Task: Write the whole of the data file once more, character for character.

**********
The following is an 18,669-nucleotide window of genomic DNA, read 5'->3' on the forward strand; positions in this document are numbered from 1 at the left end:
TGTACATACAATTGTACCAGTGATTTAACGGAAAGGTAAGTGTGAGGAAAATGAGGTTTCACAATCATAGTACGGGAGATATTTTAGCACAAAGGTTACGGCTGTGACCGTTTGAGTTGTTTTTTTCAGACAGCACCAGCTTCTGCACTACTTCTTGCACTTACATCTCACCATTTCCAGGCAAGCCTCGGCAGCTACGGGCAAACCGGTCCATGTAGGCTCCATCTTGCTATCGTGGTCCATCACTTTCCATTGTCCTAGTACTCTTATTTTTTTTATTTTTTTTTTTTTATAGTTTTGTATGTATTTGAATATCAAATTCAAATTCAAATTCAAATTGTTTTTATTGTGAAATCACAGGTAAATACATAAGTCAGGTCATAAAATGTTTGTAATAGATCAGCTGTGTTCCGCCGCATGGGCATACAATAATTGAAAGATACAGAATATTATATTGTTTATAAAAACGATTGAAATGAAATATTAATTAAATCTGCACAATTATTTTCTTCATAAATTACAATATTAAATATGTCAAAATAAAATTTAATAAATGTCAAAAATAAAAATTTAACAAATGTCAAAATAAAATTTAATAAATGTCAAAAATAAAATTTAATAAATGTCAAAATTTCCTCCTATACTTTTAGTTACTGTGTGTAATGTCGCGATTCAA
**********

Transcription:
The following is an 18,669-nucleotide window of genomic DNA, read 5'->3' on the forward strand; positions in this document are numbered from 1 at the left end:
TGTACATACAATTGTACCAGTGATTTAACGGAAAGGTAAGTGTGAGGAAAATGAGGTTTCACAATCATAGTACGGGAGATATTTTAGCACAAAGGTTACGGCTGTGACCGTTTGAGTTGTTTTTTTCAGACAGCACCAGCTTCTGCACTACTTCTTGCACTTACATCTCACCATTTCCAGGCAAGCCTCGGCAGCTACGGGCAAACCGGTCCATGTAGGCTCCATCTTGCTATCGTGGTCCATCACTTTCCATTGTCCTAGTACTCTTATTTTTTTTATTTTTTTTTTTTTATAGTTTTGTATGTATTTGAATATCAAATTCAAATTCAAATTCAAATTGTTTTTATTGTGAAATCACAGGTAAATACATAAGTCAGGTCATAAAATGTTTGTAATAGATCAGCTGTGTTCCGCCGCATGGGCATACAATAATTGAAAGATACAGAATATTATATTGTTTATAAAAACGATTGAAATGAAATATTAATTAAATCTGCACAATTATTTTCTTCATAAATTACAATATTAAATATGTCAAAATAAAATTTAATAAATGTCAAAAATAAAAATTTAACAAATGTCAAAATAAAATTTAATAAATGTCAAAAATAAAATTTAATAAATGTCAAAATTTCCTCCTATACTTTTAGTTACTGTGTGTAATGTCGCGATTCAA